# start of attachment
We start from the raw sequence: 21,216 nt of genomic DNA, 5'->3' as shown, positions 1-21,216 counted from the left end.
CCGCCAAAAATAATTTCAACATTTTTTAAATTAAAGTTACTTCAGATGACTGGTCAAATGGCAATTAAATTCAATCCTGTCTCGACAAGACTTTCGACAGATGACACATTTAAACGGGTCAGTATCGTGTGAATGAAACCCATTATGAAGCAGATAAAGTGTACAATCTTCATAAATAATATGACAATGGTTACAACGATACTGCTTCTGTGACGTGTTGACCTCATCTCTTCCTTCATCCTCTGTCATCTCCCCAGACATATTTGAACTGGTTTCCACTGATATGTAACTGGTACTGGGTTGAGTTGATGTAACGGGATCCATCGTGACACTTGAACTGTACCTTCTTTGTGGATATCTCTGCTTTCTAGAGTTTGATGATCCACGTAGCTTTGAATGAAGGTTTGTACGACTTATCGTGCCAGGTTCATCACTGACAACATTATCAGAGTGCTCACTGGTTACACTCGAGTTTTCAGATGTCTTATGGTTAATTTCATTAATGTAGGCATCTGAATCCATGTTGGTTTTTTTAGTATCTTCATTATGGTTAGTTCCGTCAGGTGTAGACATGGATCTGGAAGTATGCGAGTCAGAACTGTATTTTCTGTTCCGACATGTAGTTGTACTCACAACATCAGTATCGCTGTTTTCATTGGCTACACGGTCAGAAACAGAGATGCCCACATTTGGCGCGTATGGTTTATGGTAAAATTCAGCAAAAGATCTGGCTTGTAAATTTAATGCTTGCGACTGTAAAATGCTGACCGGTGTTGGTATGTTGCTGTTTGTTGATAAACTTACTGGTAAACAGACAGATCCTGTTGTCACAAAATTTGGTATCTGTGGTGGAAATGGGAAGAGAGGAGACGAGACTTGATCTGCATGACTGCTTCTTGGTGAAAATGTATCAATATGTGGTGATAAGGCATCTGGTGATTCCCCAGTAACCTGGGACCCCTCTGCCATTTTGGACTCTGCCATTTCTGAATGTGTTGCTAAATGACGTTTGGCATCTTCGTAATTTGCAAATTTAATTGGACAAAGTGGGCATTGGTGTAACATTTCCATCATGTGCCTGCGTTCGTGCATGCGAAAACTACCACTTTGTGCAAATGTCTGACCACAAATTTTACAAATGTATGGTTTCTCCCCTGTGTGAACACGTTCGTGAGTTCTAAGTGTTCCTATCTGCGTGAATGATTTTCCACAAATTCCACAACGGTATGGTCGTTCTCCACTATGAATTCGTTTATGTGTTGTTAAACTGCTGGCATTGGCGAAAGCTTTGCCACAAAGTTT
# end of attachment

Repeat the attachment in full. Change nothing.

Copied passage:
We start from the raw sequence: 21,216 nt of genomic DNA, 5'->3' as shown, positions 1-21,216 counted from the left end.
CCGCCAAAAATAATTTCAACATTTTTTAAATTAAAGTTACTTCAGATGACTGGTCAAATGGCAATTAAATTCAATCCTGTCTCGACAAGACTTTCGACAGATGACACATTTAAACGGGTCAGTATCGTGTGAATGAAACCCATTATGAAGCAGATAAAGTGTACAATCTTCATAAATAATATGACAATGGTTACAACGATACTGCTTCTGTGACGTGTTGACCTCATCTCTTCCTTCATCCTCTGTCATCTCCCCAGACATATTTGAACTGGTTTCCACTGATATGTAACTGGTACTGGGTTGAGTTGATGTAACGGGATCCATCGTGACACTTGAACTGTACCTTCTTTGTGGATATCTCTGCTTTCTAGAGTTTGATGATCCACGTAGCTTTGAATGAAGGTTTGTACGACTTATCGTGCCAGGTTCATCACTGACAACATTATCAGAGTGCTCACTGGTTACACTCGAGTTTTCAGATGTCTTATGGTTAATTTCATTAATGTAGGCATCTGAATCCATGTTGGTTTTTTTAGTATCTTCATTATGGTTAGTTCCGTCAGGTGTAGACATGGATCTGGAAGTATGCGAGTCAGAACTGTATTTTCTGTTCCGACATGTAGTTGTACTCACAACATCAGTATCGCTGTTTTCATTGGCTACACGGTCAGAAACAGAGATGCCCACATTTGGCGCGTATGGTTTATGGTAAAATTCAGCAAAAGATCTGGCTTGTAAATTTAATGCTTGCGACTGTAAAATGCTGACCGGTGTTGGTATGTTGCTGTTTGTTGATAAACTTACTGGTAAACAGACAGATCCTGTTGTCACAAAATTTGGTATCTGTGGTGGAAATGGGAAGAGAGGAGACGAGACTTGATCTGCATGACTGCTTCTTGGTGAAAATGTATCAATATGTGGTGATAAGGCATCTGGTGATTCCCCAGTAACCTGGGACCCCTCTGCCATTTTGGACTCTGCCATTTCTGAATGTGTTGCTAAATGACGTTTGGCATCTTCGTAATTTGCAAATTTAATTGGACAAAGTGGGCATTGGTGTAACATTTCCATCATGTGCCTGCGTTCGTGCATGCGAAAACTACCACTTTGTGCAAATGTCTGACCACAAATTTTACAAATGTATGGTTTCTCCCCTGTGTGAACACGTTCGTGAGTTCTAAGTGTTCCTATCTGCGTGAATGATTTTCCACAAATTCCACAACGGTATGGTCGTTCTCCACTATGAATTCGTTTATGTGTTGTTAAACTGCTGGCATTGGCGAAAGCTTTGCCACAAAGTTT